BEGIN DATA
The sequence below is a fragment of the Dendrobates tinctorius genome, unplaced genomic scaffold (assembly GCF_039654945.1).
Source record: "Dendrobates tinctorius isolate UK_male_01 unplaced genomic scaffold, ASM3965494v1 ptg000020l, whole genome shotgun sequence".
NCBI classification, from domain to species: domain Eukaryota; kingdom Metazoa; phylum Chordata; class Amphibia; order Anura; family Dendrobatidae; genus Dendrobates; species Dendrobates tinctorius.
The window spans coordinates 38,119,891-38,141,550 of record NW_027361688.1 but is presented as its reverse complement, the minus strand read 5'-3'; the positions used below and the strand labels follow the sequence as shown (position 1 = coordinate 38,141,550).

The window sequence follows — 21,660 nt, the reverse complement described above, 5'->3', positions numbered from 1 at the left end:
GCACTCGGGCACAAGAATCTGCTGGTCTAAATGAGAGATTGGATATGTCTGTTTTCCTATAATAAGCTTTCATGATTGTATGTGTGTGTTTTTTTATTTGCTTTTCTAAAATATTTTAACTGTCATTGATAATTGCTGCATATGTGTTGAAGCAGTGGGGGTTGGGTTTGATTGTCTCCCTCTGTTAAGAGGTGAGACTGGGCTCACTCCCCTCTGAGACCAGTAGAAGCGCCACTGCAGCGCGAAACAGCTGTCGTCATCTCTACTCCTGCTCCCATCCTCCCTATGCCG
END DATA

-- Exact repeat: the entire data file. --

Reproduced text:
The sequence below is a fragment of the Dendrobates tinctorius genome, unplaced genomic scaffold (assembly GCF_039654945.1).
Source record: "Dendrobates tinctorius isolate UK_male_01 unplaced genomic scaffold, ASM3965494v1 ptg000020l, whole genome shotgun sequence".
NCBI classification, from domain to species: domain Eukaryota; kingdom Metazoa; phylum Chordata; class Amphibia; order Anura; family Dendrobatidae; genus Dendrobates; species Dendrobates tinctorius.
The window spans coordinates 38,119,891-38,141,550 of record NW_027361688.1 but is presented as its reverse complement, the minus strand read 5'-3'; the positions used below and the strand labels follow the sequence as shown (position 1 = coordinate 38,141,550).

The window sequence follows — 21,660 nt, the reverse complement described above, 5'->3', positions numbered from 1 at the left end:
GCACTCGGGCACAAGAATCTGCTGGTCTAAATGAGAGATTGGATATGTCTGTTTTCCTATAATAAGCTTTCATGATTGTATGTGTGTGTTTTTTTATTTGCTTTTCTAAAATATTTTAACTGTCATTGATAATTGCTGCATATGTGTTGAAGCAGTGGGGGTTGGGTTTGATTGTCTCCCTCTGTTAAGAGGTGAGACTGGGCTCACTCCCCTCTGAGACCAGTAGAAGCGCCACTGCAGCGCGAAACAGCTGTCGTCATCTCTACTCCTGCTCCCATCCTCCCTATGCCG